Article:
Search Bible
Click for Help   Click for QuickNav   Click for Advanced Search Options
Search KJV
Your Bible Version is the KJV
Go to Top
Link to This PageCite This Page
Share this pageFollow the BLB
Printable Page
 
 
The Blue Letter Bible
Sponsors
BLB Searches
Search the Bible
Search KJV
 [?]

Advanced Options

Other Searches

Multi-Verse Retrieval
x
Search KJV

Let's Connect
x
Daily Devotionals
x

Blue Letter Bible offers several daily devotional readings in order to help you refocus on Christ and the Gospel of His peace and righteousness.

Daily Bible Reading Plans
x

Recognizing the value of consistent reflection upon the Word of God in order to refocus one's mind and heart upon Christ and His Gospel of peace, we provide several reading plans designed to cover the entire Bible in a year.

One-Year Plans

Two-Year Plan

Dictionaries :: Vulture

Choose a new font size and typeface
Below are articles from the following dictionary:
International Standard Bible Encyclopaedia

Vulture:

vul'-tur (da'ah; Septuagint gups, and iktinos; Latin Vulturidae): Any member of a family of large birds that subsist wholly or in part on carrion. The largest vulture of Palestine was the Lammer-geier. This bird waited until smaller vultures, eagles and hawks stripped a carcass to the bone, then carried the skeleton aloft and dashed it on the rocks until the marrow could be secured. This was a favorite delicacy. This bird was fond of tortoise also, and is said to have dropped the one that struck the bald head of Aeschylus, which the bird mistook for a stone, so causing the death of the poet. Several smaller species, including "Pharaoh's chickens," flocked all over Palestine. These were protected by a death penalty for their value as scavengers in cities. They fed on carcasses of animals that killed each other, ate putrid fish under the nests of pelican and cormorant, followed caravans across the desert, and were ready for offal thrown from animals dressed for feasting. They flocked over the altars for the entrails from sacrifice, and devoured scraps cast aside by tent-dwellers and residents of cities. They paired with affectionate courting and nested in crevices, in walls, hollow trees and on cliffs. They raised only one pair of young to the season, as the nestlings were over two months old before they took wing. The young were white at first, then black feathers enveloped them. On account of their steady diet of carrion, no one ever has been able to use their flesh for food, although some daring ornithologists have tried. For this reason the vulture was placed among the abominations and should by right have headed the lists (Le 11:18; De 14:13). The other references that used to be translated "vulture" in the King James Version, the Septuagint elaphos, Vulgate (Jerome's Latin Bible, 390-405 A.D.) correctly milous) are changed to "falcon" and "kite." Isa 34:15 changes "vulture" to "kite." Job 28:7 changes "vulture" to "falcon."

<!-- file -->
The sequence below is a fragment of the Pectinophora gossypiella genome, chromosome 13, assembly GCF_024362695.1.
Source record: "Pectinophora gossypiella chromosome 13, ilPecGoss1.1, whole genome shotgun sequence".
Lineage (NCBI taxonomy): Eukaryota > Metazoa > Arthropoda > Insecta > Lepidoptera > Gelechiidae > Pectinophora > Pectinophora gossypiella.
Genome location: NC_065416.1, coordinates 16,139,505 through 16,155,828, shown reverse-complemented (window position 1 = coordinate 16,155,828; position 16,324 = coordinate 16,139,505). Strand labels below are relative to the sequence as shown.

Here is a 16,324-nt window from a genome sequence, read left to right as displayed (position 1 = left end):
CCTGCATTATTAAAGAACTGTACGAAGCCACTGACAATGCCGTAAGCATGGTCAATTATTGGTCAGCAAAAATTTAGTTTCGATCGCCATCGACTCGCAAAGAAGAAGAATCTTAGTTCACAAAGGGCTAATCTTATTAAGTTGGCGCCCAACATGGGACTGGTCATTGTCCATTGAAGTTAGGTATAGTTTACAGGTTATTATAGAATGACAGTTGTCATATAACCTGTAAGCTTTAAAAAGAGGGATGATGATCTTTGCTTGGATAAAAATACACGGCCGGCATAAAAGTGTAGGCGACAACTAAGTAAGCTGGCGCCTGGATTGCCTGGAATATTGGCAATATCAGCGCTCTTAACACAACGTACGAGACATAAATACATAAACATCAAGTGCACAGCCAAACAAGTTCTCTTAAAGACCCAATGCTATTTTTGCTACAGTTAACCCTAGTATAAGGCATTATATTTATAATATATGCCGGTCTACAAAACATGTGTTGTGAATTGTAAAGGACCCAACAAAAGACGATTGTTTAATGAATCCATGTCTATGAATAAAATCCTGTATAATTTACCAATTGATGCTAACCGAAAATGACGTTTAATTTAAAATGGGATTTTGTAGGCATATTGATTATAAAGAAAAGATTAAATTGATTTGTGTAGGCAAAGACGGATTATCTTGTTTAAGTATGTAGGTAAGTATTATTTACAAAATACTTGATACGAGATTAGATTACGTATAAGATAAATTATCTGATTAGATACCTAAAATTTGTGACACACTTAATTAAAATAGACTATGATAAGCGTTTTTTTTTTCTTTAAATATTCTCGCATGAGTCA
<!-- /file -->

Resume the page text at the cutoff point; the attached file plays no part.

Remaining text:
Written by Gene Stratton-Porter

CONTENT DISCLAIMER:

The Blue Letter Bible ministry and the BLB Institute hold to the historical, conservative Christian faith, which includes a firm belief in the inerrancy of Scripture. Since the text and audio content provided by BLB represent a range of evangelical traditions, all of the ideas and principles conveyed in the resource materials are not necessarily affirmed, in total, by this ministry.